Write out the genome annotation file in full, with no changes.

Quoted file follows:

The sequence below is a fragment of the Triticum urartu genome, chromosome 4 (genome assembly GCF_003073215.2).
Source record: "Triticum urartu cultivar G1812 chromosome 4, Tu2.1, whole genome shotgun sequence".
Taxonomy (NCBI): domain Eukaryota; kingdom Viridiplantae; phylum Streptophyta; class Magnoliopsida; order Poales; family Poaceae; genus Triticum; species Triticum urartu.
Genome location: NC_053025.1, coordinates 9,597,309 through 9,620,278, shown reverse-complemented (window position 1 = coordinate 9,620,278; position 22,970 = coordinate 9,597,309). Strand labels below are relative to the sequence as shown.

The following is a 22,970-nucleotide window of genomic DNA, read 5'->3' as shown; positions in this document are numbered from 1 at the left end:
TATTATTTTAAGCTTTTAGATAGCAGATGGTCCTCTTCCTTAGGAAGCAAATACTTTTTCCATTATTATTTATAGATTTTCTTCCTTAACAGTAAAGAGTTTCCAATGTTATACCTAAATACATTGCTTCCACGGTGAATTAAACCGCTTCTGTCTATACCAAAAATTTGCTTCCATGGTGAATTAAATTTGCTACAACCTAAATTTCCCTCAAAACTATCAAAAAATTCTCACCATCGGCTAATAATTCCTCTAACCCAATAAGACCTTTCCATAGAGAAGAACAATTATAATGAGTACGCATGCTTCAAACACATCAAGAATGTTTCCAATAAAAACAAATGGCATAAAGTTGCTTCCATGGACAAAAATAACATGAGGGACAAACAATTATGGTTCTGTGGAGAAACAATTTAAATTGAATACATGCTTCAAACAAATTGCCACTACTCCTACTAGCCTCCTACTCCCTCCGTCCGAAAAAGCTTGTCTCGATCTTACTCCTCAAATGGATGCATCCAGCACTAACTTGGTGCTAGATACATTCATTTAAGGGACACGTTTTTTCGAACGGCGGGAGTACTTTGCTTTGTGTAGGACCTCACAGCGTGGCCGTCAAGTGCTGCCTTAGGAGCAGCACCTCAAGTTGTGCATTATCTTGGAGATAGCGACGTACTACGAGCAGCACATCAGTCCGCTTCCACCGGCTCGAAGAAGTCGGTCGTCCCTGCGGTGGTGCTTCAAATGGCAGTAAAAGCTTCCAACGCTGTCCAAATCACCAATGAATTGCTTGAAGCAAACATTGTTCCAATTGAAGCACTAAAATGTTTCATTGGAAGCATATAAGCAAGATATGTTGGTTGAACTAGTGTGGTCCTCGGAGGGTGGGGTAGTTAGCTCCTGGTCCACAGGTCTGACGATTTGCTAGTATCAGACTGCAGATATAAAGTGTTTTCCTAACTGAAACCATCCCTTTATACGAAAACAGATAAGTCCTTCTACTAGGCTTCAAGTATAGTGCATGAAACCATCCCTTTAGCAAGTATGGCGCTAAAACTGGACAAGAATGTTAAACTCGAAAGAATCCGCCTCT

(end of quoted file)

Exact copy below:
The sequence below is a fragment of the Triticum urartu genome, chromosome 4 (genome assembly GCF_003073215.2).
Source record: "Triticum urartu cultivar G1812 chromosome 4, Tu2.1, whole genome shotgun sequence".
Taxonomy (NCBI): domain Eukaryota; kingdom Viridiplantae; phylum Streptophyta; class Magnoliopsida; order Poales; family Poaceae; genus Triticum; species Triticum urartu.
Genome location: NC_053025.1, coordinates 9,597,309 through 9,620,278, shown reverse-complemented (window position 1 = coordinate 9,620,278; position 22,970 = coordinate 9,597,309). Strand labels below are relative to the sequence as shown.

The following is a 22,970-nucleotide window of genomic DNA, read 5'->3' as shown; positions in this document are numbered from 1 at the left end:
TATTATTTTAAGCTTTTAGATAGCAGATGGTCCTCTTCCTTAGGAAGCAAATACTTTTTCCATTATTATTTATAGATTTTCTTCCTTAACAGTAAAGAGTTTCCAATGTTATACCTAAATACATTGCTTCCACGGTGAATTAAACCGCTTCTGTCTATACCAAAAATTTGCTTCCATGGTGAATTAAATTTGCTACAACCTAAATTTCCCTCAAAACTATCAAAAAATTCTCACCATCGGCTAATAATTCCTCTAACCCAATAAGACCTTTCCATAGAGAAGAACAATTATAATGAGTACGCATGCTTCAAACACATCAAGAATGTTTCCAATAAAAACAAATGGCATAAAGTTGCTTCCATGGACAAAAATAACATGAGGGACAAACAATTATGGTTCTGTGGAGAAACAATTTAAATTGAATACATGCTTCAAACAAATTGCCACTACTCCTACTAGCCTCCTACTCCCTCCGTCCGAAAAAGCTTGTCTCGATCTTACTCCTCAAATGGATGCATCCAGCACTAACTTGGTGCTAGATACATTCATTTAAGGGACACGTTTTTTCGAACGGCGGGAGTACTTTGCTTTGTGTAGGACCTCACAGCGTGGCCGTCAAGTGCTGCCTTAGGAGCAGCACCTCAAGTTGTGCATTATCTTGGAGATAGCGACGTACTACGAGCAGCACATCAGTCCGCTTCCACCGGCTCGAAGAAGTCGGTCGTCCCTGCGGTGGTGCTTCAAATGGCAGTAAAAGCTTCCAACGCTGTCCAAATCACCAATGAATTGCTTGAAGCAAACATTGTTCCAATTGAAGCACTAAAATGTTTCATTGGAAGCATATAAGCAAGATATGTTGGTTGAACTAGTGTGGTCCTCGGAGGGTGGGGTAGTTAGCTCCTGGTCCACAGGTCTGACGATTTGCTAGTATCAGACTGCAGATATAAAGTGTTTTCCTAACTGAAACCATCCCTTTATACGAAAACAGATAAGTCCTTCTACTAGGCTTCAAGTATAGTGCATGAAACCATCCCTTTAGCAAGTATGGCGCTAAAACTGGACAAGAATGTTAAACTCGAAAGAATCCGCCTCT